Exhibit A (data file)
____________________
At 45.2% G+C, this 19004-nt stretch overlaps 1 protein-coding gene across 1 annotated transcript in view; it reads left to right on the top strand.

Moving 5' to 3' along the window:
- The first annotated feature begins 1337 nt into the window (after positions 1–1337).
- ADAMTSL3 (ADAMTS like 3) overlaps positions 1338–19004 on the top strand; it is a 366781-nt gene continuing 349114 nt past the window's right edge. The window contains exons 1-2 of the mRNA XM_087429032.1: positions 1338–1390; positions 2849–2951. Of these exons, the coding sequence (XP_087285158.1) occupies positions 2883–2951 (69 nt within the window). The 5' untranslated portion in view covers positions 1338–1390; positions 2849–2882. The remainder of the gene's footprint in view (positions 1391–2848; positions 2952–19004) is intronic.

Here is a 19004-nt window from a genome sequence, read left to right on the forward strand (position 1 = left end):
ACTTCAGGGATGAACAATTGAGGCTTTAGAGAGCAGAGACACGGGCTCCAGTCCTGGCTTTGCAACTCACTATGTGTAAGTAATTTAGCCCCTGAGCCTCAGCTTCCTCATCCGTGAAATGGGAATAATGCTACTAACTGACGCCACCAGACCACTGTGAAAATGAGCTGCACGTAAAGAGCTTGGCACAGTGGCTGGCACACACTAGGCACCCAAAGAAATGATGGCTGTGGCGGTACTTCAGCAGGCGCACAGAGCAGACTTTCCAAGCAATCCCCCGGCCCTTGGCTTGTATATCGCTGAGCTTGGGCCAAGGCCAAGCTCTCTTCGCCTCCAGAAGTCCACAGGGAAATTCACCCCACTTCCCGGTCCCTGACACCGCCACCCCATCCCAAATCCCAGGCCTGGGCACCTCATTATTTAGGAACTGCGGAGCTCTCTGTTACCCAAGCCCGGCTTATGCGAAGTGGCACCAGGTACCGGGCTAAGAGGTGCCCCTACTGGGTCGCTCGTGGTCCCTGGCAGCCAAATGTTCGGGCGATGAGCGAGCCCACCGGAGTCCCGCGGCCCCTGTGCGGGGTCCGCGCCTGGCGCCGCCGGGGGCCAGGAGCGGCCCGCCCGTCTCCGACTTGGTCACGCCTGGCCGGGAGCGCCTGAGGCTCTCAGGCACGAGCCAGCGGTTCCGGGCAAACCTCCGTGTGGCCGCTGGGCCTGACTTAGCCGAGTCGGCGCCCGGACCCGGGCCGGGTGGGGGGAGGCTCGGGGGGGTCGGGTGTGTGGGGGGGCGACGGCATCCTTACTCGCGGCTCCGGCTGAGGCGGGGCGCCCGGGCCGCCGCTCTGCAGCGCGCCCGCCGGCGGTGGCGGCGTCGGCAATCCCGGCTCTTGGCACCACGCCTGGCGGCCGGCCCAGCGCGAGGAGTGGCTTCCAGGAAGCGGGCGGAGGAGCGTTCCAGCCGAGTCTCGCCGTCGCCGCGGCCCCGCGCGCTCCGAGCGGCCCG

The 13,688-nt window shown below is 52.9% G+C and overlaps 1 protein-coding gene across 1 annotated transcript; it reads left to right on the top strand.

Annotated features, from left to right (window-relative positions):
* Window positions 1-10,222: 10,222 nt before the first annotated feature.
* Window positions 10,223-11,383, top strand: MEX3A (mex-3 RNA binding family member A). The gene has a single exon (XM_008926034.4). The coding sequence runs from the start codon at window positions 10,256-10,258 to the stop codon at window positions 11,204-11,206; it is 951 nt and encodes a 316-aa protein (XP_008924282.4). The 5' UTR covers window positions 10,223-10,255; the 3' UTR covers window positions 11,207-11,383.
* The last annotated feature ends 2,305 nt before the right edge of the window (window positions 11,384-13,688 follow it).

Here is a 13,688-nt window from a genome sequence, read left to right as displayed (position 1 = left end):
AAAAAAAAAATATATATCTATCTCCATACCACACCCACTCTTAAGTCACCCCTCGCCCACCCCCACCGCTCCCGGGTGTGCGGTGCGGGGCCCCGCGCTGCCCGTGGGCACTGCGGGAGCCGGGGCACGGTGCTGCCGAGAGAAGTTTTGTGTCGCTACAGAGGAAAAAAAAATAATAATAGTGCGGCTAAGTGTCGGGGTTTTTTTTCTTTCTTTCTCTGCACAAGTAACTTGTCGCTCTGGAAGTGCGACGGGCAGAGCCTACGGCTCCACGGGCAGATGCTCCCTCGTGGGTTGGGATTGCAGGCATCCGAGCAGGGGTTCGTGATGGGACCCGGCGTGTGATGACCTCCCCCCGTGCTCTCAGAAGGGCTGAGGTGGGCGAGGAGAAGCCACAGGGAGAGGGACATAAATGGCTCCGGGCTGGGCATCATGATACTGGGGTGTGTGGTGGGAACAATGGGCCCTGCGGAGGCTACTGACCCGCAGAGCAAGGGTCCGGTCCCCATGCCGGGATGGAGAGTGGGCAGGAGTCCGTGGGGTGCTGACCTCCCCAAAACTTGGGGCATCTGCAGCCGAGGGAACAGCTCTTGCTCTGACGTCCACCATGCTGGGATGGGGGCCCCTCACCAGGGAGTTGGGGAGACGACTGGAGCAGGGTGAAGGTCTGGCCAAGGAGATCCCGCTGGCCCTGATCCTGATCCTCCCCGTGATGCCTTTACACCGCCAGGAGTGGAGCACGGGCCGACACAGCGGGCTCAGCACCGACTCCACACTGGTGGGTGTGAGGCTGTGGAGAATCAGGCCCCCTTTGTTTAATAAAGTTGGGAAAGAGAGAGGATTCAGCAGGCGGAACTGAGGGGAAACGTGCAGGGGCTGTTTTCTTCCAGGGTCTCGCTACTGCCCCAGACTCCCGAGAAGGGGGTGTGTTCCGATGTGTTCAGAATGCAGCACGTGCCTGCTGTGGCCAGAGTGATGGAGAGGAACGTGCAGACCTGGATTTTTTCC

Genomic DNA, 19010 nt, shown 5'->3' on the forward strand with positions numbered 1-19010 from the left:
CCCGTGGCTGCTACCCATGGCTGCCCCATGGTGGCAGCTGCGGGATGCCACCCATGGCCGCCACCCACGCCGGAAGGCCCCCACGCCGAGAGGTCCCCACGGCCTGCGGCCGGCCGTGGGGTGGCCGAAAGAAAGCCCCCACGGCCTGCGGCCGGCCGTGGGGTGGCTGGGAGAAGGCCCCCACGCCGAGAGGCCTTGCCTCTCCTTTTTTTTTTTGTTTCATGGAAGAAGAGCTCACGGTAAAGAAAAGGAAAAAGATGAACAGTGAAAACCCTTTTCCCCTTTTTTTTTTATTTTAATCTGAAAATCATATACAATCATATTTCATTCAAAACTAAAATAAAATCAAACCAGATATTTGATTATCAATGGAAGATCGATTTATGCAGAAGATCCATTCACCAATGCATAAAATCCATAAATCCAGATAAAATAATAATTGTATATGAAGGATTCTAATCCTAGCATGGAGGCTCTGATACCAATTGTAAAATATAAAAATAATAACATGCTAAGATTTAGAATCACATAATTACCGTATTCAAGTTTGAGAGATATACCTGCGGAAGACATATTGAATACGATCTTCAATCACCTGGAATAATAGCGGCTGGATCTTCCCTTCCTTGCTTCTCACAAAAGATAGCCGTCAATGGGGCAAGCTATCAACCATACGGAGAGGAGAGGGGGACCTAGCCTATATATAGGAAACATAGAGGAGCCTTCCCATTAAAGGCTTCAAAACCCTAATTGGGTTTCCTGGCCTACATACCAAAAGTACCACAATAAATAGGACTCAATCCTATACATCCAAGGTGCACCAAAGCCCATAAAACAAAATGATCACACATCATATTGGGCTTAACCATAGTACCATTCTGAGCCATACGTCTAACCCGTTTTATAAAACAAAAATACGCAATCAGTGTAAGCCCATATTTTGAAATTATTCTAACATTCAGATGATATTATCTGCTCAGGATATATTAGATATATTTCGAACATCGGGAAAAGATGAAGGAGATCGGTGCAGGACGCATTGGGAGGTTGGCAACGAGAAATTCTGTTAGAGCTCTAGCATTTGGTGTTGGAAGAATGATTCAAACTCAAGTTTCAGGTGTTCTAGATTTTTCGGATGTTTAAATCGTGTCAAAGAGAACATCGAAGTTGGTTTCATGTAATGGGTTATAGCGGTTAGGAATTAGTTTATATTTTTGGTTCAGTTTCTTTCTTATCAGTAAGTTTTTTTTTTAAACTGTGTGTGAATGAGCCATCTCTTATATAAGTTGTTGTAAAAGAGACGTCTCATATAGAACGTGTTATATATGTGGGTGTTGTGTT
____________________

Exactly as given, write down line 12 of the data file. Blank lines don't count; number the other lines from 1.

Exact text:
Here is a 13,688-nt window from a genome sequence, read left to right as displayed (position 1 = left end):